How to Build a Perfect Campfire
Since humanity first discovered how to control fire, we’ve relied on it to help us through the winter seasons and more recently to tell ghost stories on chilly winter nights. Even with all our modern advancements, something inside us calls to the peace and thrill of the wild. So it’s important for any aspiring campers to know how to build a campfire—one that abides by campfire safety.
Whether you’re taking a winter camping trip or just want to roast marshmallows at the end of the long summer day, our tips will help you find the thing you need to successfully build a campfire so you can keep warm on your next solo or family trip!
Depending on the facilities and supplies you have at your disposal, your approach to building a campfire is subject to change. Fortunately, it’s a versatile practice, so as long as you abide by basic campfire safety, there are many ways to succeed. Here are a few of our key tips on how to get started.
Campsites with frequent activity often have designated fire pits stationed for you to use. In these cases, it’s either frowned upon or against campground policy to build fire pits other than what’s provided, so you have limited options in these scenarios.
However, for improvised campsites (or campgrounds that don’t provide pits), it’ll be up to you to make your own. Locate a relatively flat patch of land approximately 10 feet from nearby trees or belongings, ideally in an area sheltered from the wind. Exposed dirt is best since grass can catch on fire and spread easily. If there is no dirt patch available, we advise you to make one by digging up the land nearby and creating a bed of it to build your fire upon.
Clear debris from the area, such as branches, dead grass, or other foliage that may catch on fire. The sticks and small brush you gather can later be used to keep the fire going through the night if you choose. For additional security, enclose the fire bed in a ring of fist-sized stones. Leave space between each stone so the air can still circulate around the fire.
The next step in how to build a campfire is to provide the fuel needed to create a sustained flame. As much as possible, you don’t want to use recently live trees or branches, because they resist burning, so cutting your own isn’t very effective. Scour the nearby areas for dead wood to use as fuel.
Once you’ve secured your fuel supply and arranged it over the fire bed (usually in a tent-like shape, also known as a “teepee”), you can use tinder like dry leaves, dry grass, small twigs, bark, needles, and wood shavings as tinder. Alternatively, dryer lint is a great substitute that takes quickly to flame. Additional branches and twigs can function as kindling wood for helping your fire grow.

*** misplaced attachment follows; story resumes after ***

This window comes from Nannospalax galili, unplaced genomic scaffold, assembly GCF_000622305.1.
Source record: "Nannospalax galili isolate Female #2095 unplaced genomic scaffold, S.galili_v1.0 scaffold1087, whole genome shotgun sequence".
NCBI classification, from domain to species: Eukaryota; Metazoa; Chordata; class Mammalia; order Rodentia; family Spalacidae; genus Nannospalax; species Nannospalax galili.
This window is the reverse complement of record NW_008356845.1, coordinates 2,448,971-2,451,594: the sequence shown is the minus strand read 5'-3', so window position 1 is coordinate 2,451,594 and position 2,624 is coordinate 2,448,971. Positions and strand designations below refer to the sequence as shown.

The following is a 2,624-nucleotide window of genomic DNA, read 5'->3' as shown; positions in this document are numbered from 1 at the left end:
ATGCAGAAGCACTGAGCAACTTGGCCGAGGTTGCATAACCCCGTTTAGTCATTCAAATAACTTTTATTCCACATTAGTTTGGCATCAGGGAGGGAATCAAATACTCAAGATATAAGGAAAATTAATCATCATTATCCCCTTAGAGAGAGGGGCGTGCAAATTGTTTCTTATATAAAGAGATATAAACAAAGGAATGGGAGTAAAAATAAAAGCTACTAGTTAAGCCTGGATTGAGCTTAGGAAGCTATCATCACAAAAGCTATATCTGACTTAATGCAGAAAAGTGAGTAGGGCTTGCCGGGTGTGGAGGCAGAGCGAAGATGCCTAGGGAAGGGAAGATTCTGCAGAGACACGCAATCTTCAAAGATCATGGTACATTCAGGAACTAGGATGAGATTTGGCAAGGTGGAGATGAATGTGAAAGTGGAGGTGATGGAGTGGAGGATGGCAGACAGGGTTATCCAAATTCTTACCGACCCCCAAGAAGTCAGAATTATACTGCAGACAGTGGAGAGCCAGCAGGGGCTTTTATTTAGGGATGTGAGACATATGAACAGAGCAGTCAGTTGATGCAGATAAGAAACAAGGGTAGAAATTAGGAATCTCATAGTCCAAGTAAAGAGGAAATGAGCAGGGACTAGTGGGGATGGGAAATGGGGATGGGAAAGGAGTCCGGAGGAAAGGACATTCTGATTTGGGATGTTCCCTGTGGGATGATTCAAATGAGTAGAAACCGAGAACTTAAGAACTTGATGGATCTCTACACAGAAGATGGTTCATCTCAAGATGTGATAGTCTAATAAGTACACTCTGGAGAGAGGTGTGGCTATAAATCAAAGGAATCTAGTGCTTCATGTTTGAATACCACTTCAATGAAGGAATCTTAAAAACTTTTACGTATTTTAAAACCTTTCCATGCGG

As we said before, standing up your fuel and kindling in a tent/teepee shape is considered the best traditional means of building a campfire. Place the larger kindling sticks over the smaller ones, and once you’re ready to light it up, use a long lighter to ignite the tinder in the center of your arrangement. Give your growing flame constant attention, especially while it’s still working into a full-bodied fire, feeding it additional kindling as needed.
Alternative methods of organizing your wood include the box-like log cabin fire, ideal for cooking food, or a lean-to fire which is better at resisting windy conditions.
A few aspects of campfire safety should be regarded no matter when or where you’re starting your campfire.
For starters, always ensure that your fire has been completely extinguished before leaving the area or sleeping, as an unchecked fire may be liable to spread out of control, causing damage to the campgrounds, wildlife, yourself, and your belongings. You can put out a fire by dumping water over the fire bed and breaking down the wood arrangement with a long stick, spreading around the embers and ashes. Repeat until you’re certain no stray sparks or embers will emerge from the pit after you’re done.
Once finished, clean up the debris, scatter the rock ring, and discard any unused wood and trash in the area. If you’ve built your fire in a designated fire ring, there’s no need to scatter the rock ring. Simply make sure there are no embers when you leave the campground
A lot of the above principles also apply to winter camping situations, but with the caveat that snow, ice, and adverse weather might make finding dry wood more difficult. In these situations, consider bringing dry wood to the campsite with you. Campfires are an even more precious resource during winter camping, so be careful to protect it from the wind while building yours, and try not to get too close or you’ll risk burning yourself.
Camping is one of our favorite things in the world. It’s something that can be enjoyed both on your own, and with others.
From Washington to Texas, to Wisconsin, and beyond, RJourney has made it our mission to create the ultimate campground experience all over the United States. With facilities designed for maximum comfort and enjoyment on your camping trip, we’ve got you covered from showers to recreation. At RJourney, you control your camping experience. If you’d prefer to rough it, you’ll never be far from our support, and if you like your nature with a sprinkle of modernity, you can always make use of our WiFi or Clubhouse, available at nearly every location, for a break from the outdoors.
Find the campground that’s right for you, whether it be near or far, and plan your next excursion into the folds of mother nature today!